- In respect of the allegation that the Minister has interest in Batabank and Enterprise, CHRAJ found such interest to be significantly present.
In the previous part of this note, I concluded that CHRAJ could only clear the Minister of the allegations of conflict of interest violations if it finds the following: (1) That the Minister did not breach the BoG rules on issuing such bonds; (2) That the alleged crony-relationship did not exist; or (3) that even if the alleged crony-relationships existed, the Minister has taken refuge at the safe harbour under Article 78(3).
In this concluding Part of my note, I’ll outline the findings of CHRAJ in respect of each of these 3 issues. I’ll do this by simply reproducing the relevant parts of the report.
(1) Did the Minister Breach the BoG Rules?
In respect of the allegation that the Minister breached the BoG rules for issuing such bonds, CHRAJ found that the Minister did breach the rule. Here are some of the findings in this respect at pages 109 and 117 respectively:
“In terms of the 7-year and 15-year bonds, the BOG should have notified the market at least two (2) weeks in advance of their issue since they were “new products” in accordance with the Bank of Ghana Guidelines. But as the evidence shows, the market was notified only one (1) day on the availability of the 7-year and 15-year bonds prior to the commencement of trading. This period is shorter than the 2-3 days period that the previous issues provided.”
“The publication by BOG on the availability of the financial instrument (5-year and 10-year bonds) was not done “two weeks prior to the commencement of the Calendar period which was state as 30 March 2017 as required by Rule 2.0.(a) of the BOG Guidelines. The publication was done on same day trading was to commence.”
(2) Did a Crony-relationship Exist?
In respect of the allegation that the Minister has interest in Batabank and Enterprise, CHRAJ found such interest to be significantly present. It says on page … of the report:
“The evidence before the Commission shows that before assuming or on the assumption of duty, the Respondent had and still has personal interests, some pecuniary and other non-pecuniary. The Assets Declaration Form which the Respondent completed and submitted to the Auditor-General in compliance with Article 286(6) of the Constitution and dated 12 March 2017 discloses that the Respondent has employment or business interests listed as unspecified shares in Databank, Ventures and Acquisition and Enterprise Group Ltd.”
CHRAJ found that Trafgarne, too, has interests in both Templeton AND Enterprise. It says on page 120 of the report that:
“FT [Franklin Templeton] unaudited report 2017indicates that the “Honourable Trevor G. Trefgarne was appointed to the Board of Franklin Templeton Investment Funds on November 29, 2002. He is the Chairman of Enterprise Group Limited, Ghana, and has been Diretor of a number of U.K. Listed investment funds including Templeton Emerging Markets Investment Trust, Recovery Trust (Chairman) and Gartmore High Income Trust. He has extensive experience of the management of listed companies in the UK and Africa”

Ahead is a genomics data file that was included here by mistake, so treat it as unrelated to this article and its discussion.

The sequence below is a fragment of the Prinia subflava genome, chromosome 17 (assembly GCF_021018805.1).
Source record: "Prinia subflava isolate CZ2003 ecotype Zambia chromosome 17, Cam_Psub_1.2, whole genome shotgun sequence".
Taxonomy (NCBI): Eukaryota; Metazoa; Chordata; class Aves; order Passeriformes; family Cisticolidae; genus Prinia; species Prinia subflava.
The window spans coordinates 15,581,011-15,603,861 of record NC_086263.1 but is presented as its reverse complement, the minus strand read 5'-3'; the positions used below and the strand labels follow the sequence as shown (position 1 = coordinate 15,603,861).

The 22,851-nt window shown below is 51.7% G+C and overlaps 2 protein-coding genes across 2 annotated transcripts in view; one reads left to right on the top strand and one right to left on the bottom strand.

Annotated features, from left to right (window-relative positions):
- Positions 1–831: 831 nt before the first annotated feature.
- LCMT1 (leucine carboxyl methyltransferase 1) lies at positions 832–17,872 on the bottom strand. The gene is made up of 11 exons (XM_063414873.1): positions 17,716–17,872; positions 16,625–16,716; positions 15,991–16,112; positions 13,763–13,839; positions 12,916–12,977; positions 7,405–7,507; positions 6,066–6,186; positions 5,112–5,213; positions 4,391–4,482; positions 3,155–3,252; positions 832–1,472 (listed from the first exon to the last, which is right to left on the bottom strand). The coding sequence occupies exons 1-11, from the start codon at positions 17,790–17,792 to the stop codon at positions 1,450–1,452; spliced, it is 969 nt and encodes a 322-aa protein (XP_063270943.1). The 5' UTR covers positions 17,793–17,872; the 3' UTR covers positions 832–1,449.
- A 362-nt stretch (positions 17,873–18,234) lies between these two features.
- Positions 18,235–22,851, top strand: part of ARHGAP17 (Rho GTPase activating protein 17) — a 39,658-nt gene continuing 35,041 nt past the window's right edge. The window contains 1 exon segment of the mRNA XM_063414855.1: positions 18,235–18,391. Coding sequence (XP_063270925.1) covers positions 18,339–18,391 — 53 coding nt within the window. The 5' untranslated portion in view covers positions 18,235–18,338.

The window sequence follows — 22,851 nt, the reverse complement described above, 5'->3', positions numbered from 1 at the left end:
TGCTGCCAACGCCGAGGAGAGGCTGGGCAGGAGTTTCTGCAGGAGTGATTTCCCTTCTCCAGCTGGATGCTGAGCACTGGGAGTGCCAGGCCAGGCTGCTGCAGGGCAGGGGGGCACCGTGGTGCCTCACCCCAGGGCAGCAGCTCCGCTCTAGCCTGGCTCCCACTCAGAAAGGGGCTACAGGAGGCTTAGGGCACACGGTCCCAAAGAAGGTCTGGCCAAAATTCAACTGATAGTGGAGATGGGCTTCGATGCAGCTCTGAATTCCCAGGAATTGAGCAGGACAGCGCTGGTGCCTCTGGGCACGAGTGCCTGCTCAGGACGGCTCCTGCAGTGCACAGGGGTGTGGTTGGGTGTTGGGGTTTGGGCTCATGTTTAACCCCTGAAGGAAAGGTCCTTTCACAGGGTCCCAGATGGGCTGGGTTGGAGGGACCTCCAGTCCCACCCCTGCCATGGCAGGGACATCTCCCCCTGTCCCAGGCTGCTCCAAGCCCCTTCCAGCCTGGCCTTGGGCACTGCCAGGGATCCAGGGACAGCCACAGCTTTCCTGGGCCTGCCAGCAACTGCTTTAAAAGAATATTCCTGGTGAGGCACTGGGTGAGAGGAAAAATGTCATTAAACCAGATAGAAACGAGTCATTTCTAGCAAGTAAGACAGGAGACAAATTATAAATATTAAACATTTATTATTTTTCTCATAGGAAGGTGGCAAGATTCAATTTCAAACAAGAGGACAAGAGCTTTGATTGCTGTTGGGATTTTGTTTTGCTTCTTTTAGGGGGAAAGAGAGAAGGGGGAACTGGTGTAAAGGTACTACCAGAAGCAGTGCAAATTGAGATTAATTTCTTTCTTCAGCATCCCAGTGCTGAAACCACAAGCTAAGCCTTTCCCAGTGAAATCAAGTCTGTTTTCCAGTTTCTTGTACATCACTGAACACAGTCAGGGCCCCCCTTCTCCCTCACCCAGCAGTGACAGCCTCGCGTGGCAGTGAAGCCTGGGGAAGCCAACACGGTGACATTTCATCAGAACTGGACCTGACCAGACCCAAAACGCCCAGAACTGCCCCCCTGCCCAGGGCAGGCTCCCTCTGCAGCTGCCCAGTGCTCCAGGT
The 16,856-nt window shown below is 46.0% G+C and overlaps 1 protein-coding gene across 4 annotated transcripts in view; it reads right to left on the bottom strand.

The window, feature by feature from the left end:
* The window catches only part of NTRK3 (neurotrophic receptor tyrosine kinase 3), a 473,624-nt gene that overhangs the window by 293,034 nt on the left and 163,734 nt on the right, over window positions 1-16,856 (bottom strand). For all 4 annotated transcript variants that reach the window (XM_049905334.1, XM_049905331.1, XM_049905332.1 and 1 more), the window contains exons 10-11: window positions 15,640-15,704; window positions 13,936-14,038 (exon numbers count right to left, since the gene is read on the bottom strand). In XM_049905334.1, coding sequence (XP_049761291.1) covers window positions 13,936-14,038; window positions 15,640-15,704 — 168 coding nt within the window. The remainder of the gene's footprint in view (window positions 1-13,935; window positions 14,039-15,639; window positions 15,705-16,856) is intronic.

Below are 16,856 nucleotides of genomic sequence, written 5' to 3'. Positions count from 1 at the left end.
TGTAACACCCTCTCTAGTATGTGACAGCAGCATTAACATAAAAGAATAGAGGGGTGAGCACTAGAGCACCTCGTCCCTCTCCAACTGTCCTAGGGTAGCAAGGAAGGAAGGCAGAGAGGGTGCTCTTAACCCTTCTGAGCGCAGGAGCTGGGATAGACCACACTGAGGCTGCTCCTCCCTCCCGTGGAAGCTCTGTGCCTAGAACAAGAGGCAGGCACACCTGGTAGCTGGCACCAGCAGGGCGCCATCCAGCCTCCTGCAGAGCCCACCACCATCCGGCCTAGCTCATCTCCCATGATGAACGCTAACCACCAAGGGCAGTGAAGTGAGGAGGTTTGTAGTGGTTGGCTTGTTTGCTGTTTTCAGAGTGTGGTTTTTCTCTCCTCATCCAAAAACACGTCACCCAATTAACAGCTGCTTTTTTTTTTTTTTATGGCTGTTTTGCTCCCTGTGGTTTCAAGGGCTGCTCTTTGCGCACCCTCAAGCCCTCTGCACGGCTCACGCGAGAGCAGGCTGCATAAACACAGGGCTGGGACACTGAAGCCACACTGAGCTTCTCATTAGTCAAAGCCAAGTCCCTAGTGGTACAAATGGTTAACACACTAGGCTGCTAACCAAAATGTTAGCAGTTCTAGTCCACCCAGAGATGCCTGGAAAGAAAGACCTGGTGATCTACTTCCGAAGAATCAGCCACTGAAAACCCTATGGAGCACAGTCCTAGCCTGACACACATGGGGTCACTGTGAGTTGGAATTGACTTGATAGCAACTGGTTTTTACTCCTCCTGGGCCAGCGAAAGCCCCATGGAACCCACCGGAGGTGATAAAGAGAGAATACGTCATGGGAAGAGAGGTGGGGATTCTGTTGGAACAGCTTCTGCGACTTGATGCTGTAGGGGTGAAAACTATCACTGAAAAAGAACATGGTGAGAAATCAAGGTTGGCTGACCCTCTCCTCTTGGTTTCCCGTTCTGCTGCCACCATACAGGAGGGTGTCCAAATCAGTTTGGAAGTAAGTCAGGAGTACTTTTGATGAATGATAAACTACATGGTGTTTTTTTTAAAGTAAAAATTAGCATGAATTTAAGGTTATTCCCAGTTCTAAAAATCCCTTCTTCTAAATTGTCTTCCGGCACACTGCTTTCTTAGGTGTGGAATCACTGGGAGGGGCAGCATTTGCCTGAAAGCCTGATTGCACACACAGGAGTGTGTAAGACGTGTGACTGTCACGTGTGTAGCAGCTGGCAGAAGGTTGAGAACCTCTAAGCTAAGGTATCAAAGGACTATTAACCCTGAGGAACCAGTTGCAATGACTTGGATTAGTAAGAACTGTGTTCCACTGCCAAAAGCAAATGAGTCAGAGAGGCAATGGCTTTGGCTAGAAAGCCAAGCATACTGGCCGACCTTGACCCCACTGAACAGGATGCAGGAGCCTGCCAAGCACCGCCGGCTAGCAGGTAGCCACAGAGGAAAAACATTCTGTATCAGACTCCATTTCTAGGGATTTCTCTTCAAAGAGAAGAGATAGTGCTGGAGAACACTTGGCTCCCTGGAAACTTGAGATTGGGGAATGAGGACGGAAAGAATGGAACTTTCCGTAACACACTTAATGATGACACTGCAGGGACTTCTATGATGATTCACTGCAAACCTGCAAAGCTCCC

(3) Did the Minister Dock at the Safe Harbour?
The Ministers did not allege and CHRAJ did not find any evidence that the Minister made a disclosure to Parliament on the material facts of his relationship with Templeton (to which 95% of bond of the US$ 2.25 billion bonds was sold in breach of the BOG rules). As a matter of fact, CHRAJ found that the Minister concealed some of his assets in breach of the asset declaration laws. It stated at page 120 as follow:
“It is observed that the Respondent [Minister] had other assets which he did not disclose in his Asset Declaration Form. They include his interest in Databank Financial Services Limited and Databank Brokerage Limited.”
In the teeth of all this, CHRAJ was still able to conclude that:
“[T]he allegations by the Complainant that the Respondent has contravened Article 284 of the 1992 Constitution by putting himself in a conflict of interest situation in relation to the issuance of the 5-year, 7-year, 10-year and 15-year bonds, have not been substantiated.” (Underlining mine)
How CHRAJ Erred
But, hey, how did CHRAJ arrive at this conclusion? We may get the answer to this question from the reasoning at page 133 of the report:
“There was also no evidence before the Commission at this stage that there was a personal benefit to the Respondent or his business and other relations. On the basis of the foregoing, it is reasonable to conclude that though there was the significant potential that the Respondent’s personal interest could have been in conflict with the vast personal interest in the securities sector, it was not the case in this specific bond issue.” (Underlining is mine)
It may be obvious from this reasoning that CHRAJ got to this rather lonely conclusion by relying on a rule in the Okudzeto Ablakwa (No. 2) case. The rule in that case is that a person cannot be guilty of a breach of Articles 23, 35(8) and 296 (NOT Article 284) unless she is found to have actually derived a “personal benefit” from the transaction. But as I’ve disclosed in the previous part of this note, this rule has absolutely nothing to do with Article 248 conflict of interest claims; and shouldn’t have come in here at all.
CHRAJ’s decision may be reviewed by the courts. This allows for 3 things to happen. First, the Minister may seek a review of the decision if he honestly believes that CHRAJ’s findings do not reflect the facts. Second, the complainant, too, may seek a review from the courts if he believes (as I do) that CHRAJ’s decision is at war with the facts it found. The final option is for a citizen to seek a review.
Happy new year!